A fish finder can be a very important tool when it comes to successful fishing trips, whether you are an amateur or a more seasoned angler. They can help you to see fish and hidden structures that you can’t see from your boat. However, buying the right fish finder for you isn’t necessarily as straightforward as you might think. Not all devices are created equal. Let’s look at the three common mistakes buyers make that can result in purchasing the wrong fish finder and how to avoid them.
Opting out of the GPS
Some fish finders available at sites like www.seagearmarine.com come with GPS capabilities, and some don’t. It can be daunting to choose a fish finder amongst all of the options and features. Which features do you need? Which do you not need? One feature that you should not opt out of is GPS capability. There are several reasons for this.
First, should you encounter an emergency situation while on the water, it may be a challenge to successfully navigate your way home. A GPS system can both guide you back to your home shores and provide rescue crews with your co-ordinates.
In some cases, the GPS feature on your fish finder will allow you to create your own maps. This is awesome if you frequent uncharted waters, as you can create a map that you can use again and again.
On the downside, a fish finder with GPS features will cost a few dollars more – sometimes up to about 50 percent more than the cost of a unit without this feature. However, when you consider the added convenience and safety that a built-in GPS offers, it’s easy to see how spending the extra money is a good investment.
Choosing the wrong sonar version
All fish finders work by way of sonar technology, but that doesn’t mean they are all the same. There are two types of sonar: Down Scan and Side Scan. Basically, Down Scan sends the signal directly below the boat, while Side Scan (as you might expect) broadcasts the sonar signal on an angle out to the sides of the boat. Down Scan sonar is more focused, allowing you to see more detail, and accurate in deep water. However, it can be too powerful to be effective in shallow waters, causing the image to be blurry. Also, because Down Scan sonar is so focused in its scope, it can be easy to miss activity on the sides of the boat.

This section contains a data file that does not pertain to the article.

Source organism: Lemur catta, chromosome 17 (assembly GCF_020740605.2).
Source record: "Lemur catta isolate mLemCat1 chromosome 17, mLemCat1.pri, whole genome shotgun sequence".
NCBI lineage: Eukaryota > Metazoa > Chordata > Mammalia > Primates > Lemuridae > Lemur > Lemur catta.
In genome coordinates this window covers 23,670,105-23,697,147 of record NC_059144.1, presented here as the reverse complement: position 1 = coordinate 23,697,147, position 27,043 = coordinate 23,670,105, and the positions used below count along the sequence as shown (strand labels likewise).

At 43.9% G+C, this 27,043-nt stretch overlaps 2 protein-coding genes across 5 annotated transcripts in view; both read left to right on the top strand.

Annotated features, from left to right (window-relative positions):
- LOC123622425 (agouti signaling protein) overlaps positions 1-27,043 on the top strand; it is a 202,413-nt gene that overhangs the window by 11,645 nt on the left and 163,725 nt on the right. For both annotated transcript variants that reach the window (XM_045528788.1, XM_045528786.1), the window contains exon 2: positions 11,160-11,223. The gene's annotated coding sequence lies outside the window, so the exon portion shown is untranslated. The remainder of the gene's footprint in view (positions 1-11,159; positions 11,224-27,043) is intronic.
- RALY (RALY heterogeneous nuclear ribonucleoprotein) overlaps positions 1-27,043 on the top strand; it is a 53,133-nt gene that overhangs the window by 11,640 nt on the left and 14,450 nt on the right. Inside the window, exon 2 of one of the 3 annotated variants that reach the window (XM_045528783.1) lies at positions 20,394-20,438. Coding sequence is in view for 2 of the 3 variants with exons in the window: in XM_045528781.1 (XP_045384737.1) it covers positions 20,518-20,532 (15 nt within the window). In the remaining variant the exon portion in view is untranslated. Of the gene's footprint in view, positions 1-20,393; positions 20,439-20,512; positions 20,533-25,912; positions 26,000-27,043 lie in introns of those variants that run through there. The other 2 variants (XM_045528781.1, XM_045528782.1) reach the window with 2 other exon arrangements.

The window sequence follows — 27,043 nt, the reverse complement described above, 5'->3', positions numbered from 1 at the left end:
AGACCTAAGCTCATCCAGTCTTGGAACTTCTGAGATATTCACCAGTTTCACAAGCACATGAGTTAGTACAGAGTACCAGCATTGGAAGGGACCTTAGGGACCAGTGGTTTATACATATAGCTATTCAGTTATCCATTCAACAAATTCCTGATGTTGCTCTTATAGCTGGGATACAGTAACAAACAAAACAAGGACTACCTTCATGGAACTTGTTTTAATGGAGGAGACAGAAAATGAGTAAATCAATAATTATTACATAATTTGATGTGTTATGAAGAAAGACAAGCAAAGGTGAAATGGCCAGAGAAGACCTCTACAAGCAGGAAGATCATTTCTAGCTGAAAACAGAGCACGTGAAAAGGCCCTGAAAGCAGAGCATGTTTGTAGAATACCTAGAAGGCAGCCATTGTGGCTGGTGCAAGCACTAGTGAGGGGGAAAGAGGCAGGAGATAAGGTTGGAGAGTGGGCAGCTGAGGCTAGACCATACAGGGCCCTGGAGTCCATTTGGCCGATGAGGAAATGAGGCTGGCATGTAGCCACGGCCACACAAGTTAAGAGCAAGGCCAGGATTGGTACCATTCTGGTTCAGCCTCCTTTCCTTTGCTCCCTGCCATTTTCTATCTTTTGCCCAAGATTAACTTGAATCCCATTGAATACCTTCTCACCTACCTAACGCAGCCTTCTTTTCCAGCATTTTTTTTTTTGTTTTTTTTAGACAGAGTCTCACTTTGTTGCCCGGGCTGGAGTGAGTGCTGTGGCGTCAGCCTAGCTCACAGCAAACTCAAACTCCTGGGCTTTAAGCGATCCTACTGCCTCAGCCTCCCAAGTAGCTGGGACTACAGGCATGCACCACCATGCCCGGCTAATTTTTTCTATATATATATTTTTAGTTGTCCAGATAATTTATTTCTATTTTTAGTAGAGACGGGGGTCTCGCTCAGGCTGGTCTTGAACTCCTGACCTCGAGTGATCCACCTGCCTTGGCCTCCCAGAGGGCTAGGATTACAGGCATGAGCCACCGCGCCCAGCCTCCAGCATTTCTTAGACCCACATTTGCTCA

Side Scan sonar is effective at scanning large areas of water in a single pass, sometimes up to 100 feet at a time. Also, because side scan does not require you to manoeuvre the boat directly over the area of interest, you can get readings without disturbing the waters. These units are also quieter. However, Side Sonar is less effective in deep water.
Choosing a portable fish finder to save money
When you go shopping for a fish finder, you will have the option to purchase a portable unit. This can be a tempting offer, because portable units are much cheaper than others, but if price is the only criteria you are using on which to base this decision, you could be making a mistake. A portable unit has some shortcomings that could end up costing you more money and causing frustration down the road.
When choosing a fish finder for your needs, avoid making these three common mistakes at all costs. Weigh the pros and cons of each option, know your fishing habits and needs, and you’ll be sure to choose the right fish finder for you.